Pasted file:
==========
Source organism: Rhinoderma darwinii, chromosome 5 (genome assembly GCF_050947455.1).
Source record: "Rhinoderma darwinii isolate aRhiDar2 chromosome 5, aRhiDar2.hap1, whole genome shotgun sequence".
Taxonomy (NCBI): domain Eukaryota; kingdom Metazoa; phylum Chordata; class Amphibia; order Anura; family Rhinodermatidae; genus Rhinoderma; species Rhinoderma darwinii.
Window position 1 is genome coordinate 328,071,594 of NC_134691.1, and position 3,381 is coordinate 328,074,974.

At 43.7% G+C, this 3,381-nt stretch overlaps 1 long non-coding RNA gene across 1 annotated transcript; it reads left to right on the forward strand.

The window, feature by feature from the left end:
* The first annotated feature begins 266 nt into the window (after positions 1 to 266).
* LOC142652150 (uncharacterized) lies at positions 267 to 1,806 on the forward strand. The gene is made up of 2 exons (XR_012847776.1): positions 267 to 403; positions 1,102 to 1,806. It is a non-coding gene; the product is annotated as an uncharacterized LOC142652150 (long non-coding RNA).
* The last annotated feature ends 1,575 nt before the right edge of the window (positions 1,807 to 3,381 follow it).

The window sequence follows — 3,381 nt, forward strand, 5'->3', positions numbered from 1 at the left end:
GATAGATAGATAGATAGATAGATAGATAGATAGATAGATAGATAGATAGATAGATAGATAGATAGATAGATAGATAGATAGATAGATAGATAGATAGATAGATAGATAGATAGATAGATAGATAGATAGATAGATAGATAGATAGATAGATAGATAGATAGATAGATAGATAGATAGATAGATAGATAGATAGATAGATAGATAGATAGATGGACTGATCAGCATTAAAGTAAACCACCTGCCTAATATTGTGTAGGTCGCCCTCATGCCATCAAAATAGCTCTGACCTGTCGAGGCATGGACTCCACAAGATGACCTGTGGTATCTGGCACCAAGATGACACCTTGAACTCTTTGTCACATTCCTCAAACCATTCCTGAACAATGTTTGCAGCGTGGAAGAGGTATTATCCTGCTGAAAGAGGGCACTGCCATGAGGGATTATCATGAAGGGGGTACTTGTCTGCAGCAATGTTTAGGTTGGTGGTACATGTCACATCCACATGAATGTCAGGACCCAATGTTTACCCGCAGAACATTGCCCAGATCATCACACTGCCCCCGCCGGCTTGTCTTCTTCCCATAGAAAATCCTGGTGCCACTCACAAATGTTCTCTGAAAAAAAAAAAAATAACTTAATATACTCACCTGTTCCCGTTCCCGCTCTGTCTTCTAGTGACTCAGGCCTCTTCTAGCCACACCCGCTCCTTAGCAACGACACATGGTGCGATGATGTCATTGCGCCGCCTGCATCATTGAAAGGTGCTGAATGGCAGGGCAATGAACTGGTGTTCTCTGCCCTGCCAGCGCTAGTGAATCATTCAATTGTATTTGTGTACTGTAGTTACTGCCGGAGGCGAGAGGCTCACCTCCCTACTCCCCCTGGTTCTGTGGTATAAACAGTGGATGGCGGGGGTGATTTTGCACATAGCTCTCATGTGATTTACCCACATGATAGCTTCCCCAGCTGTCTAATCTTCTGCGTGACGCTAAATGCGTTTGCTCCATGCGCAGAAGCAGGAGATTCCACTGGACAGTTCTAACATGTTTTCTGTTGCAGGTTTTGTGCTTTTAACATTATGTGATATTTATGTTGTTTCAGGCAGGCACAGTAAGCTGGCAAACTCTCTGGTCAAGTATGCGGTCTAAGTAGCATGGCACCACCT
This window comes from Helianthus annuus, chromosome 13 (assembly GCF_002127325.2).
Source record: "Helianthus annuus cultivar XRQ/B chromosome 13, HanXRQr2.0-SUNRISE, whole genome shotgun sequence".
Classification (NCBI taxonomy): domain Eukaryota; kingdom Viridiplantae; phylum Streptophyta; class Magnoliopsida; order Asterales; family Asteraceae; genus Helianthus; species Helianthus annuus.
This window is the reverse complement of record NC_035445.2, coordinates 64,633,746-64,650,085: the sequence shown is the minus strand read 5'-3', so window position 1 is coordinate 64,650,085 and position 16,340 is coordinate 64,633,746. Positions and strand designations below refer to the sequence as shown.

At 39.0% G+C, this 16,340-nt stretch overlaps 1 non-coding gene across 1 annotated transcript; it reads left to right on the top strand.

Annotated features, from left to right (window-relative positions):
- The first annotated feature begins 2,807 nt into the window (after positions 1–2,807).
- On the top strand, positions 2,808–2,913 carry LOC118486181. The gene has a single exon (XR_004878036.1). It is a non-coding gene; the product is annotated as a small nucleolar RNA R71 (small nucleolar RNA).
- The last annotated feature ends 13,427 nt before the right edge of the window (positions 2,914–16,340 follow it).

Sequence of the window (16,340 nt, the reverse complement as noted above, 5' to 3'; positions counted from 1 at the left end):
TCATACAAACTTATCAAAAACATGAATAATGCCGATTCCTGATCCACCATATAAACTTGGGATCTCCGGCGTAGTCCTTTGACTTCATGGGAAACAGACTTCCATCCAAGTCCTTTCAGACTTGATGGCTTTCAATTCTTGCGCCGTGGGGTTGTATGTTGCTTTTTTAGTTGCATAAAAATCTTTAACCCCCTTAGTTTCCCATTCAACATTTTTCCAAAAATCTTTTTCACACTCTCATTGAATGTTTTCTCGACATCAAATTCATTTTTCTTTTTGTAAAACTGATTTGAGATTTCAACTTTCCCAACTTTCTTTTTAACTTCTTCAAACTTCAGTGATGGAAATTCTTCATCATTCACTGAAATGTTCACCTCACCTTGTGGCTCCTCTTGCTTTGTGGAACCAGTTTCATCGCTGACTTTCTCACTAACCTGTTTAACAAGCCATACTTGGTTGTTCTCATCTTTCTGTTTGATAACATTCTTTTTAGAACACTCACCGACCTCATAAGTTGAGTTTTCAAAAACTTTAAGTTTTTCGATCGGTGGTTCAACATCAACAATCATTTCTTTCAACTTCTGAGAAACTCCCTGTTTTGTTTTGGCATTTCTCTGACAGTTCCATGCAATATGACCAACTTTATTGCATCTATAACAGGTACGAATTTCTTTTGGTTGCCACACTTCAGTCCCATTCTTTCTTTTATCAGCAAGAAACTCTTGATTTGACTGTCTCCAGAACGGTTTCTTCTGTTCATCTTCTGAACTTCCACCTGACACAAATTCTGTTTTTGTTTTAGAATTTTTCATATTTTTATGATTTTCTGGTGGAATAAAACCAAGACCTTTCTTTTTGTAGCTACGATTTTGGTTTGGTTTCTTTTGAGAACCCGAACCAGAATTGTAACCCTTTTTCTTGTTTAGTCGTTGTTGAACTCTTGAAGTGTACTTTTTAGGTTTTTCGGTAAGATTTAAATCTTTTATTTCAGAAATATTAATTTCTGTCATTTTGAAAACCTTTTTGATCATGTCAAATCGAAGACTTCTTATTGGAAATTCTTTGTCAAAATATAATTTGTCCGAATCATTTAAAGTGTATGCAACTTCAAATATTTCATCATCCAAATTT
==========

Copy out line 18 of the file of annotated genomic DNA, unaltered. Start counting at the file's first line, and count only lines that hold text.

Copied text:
- The first annotated feature begins 2,807 nt into the window (after positions 1–2,807).